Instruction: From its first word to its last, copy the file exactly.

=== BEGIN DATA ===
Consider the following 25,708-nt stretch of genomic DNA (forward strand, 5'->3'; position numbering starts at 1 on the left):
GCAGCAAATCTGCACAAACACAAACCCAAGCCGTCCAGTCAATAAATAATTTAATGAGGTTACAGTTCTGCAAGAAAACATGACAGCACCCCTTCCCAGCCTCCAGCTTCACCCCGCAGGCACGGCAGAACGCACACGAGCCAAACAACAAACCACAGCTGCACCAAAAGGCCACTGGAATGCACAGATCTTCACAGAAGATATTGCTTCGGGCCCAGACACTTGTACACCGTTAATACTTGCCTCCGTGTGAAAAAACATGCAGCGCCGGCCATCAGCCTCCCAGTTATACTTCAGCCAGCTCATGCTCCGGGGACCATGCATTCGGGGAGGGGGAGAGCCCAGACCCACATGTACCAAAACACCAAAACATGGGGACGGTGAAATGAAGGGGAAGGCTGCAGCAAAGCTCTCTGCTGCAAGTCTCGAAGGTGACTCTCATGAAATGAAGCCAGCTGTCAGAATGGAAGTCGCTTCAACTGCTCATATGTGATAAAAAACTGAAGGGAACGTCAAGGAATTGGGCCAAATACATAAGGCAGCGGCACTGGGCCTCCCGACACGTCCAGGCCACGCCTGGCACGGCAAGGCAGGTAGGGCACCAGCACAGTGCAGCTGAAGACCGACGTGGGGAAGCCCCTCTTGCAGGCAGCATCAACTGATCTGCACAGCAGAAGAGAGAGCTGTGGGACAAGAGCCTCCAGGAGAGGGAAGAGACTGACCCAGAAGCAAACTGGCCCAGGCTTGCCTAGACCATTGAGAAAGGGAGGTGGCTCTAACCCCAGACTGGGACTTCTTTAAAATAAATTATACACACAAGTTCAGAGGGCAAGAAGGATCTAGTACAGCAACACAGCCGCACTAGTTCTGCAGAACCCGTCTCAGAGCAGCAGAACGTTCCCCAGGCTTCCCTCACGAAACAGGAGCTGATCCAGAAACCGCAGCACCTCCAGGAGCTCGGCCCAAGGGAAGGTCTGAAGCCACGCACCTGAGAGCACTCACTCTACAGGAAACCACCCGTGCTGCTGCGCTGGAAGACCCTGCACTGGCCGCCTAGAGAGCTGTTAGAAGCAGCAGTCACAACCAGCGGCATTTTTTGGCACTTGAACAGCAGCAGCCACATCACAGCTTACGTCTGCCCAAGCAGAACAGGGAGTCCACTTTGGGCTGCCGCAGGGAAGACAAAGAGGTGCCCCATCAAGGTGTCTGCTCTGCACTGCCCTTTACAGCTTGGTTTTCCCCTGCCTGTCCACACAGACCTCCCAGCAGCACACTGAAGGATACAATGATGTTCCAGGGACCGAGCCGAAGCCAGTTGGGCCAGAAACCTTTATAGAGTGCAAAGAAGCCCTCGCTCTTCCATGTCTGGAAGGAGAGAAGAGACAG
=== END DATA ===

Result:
Consider the following 25,708-nt stretch of genomic DNA (forward strand, 5'->3'; position numbering starts at 1 on the left):
GCAGCAAATCTGCACAAACACAAACCCAAGCCGTCCAGTCAATAAATAATTTAATGAGGTTACAGTTCTGCAAGAAAACATGACAGCACCCCTTCCCAGCCTCCAGCTTCACCCCGCAGGCACGGCAGAACGCACACGAGCCAAACAACAAACCACAGCTGCACCAAAAGGCCACTGGAATGCACAGATCTTCACAGAAGATATTGCTTCGGGCCCAGACACTTGTACACCGTTAATACTTGCCTCCGTGTGAAAAAACATGCAGCGCCGGCCATCAGCCTCCCAGTTATACTTCAGCCAGCTCATGCTCCGGGGACCATGCATTCGGGGAGGGGGAGAGCCCAGACCCACATGTACCAAAACACCAAAACATGGGGACGGTGAAATGAAGGGGAAGGCTGCAGCAAAGCTCTCTGCTGCAAGTCTCGAAGGTGACTCTCATGAAATGAAGCCAGCTGTCAGAATGGAAGTCGCTTCAACTGCTCATATGTGATAAAAAACTGAAGGGAACGTCAAGGAATTGGGCCAAATACATAAGGCAGCGGCACTGGGCCTCCCGACACGTCCAGGCCACGCCTGGCACGGCAAGGCAGGTAGGGCACCAGCACAGTGCAGCTGAAGACCGACGTGGGGAAGCCCCTCTTGCAGGCAGCATCAACTGATCTGCACAGCAGAAGAGAGAGCTGTGGGACAAGAGCCTCCAGGAGAGGGAAGAGACTGACCCAGAAGCAAACTGGCCCAGGCTTGCCTAGACCATTGAGAAAGGGAGGTGGCTCTAACCCCAGACTGGGACTTCTTTAAAATAAATTATACACACAAGTTCAGAGGGCAAGAAGGATCTAGTACAGCAACACAGCCGCACTAGTTCTGCAGAACCCGTCTCAGAGCAGCAGAACGTTCCCCAGGCTTCCCTCACGAAACAGGAGCTGATCCAGAAACCGCAGCACCTCCAGGAGCTCGGCCCAAGGGAAGGTCTGAAGCCACGCACCTGAGAGCACTCACTCTACAGGAAACCACCCGTGCTGCTGCGCTGGAAGACCCTGCACTGGCCGCCTAGAGAGCTGTTAGAAGCAGCAGTCACAACCAGCGGCATTTTTTGGCACTTGAACAGCAGCAGCCACATCACAGCTTACGTCTGCCCAAGCAGAACAGGGAGTCCACTTTGGGCTGCCGCAGGGAAGACAAAGAGGTGCCCCATCAAGGTGTCTGCTCTGCACTGCCCTTTACAGCTTGGTTTTCCCCTGCCTGTCCACACAGACCTCCCAGCAGCACACTGAAGGATACAATGATGTTCCAGGGACCGAGCCGAAGCCAGTTGGGCCAGAAACCTTTATAGAGTGCAAAGAAGCCCTCGCTCTTCCATGTCTGGAAGGAGAGAAGAGACAG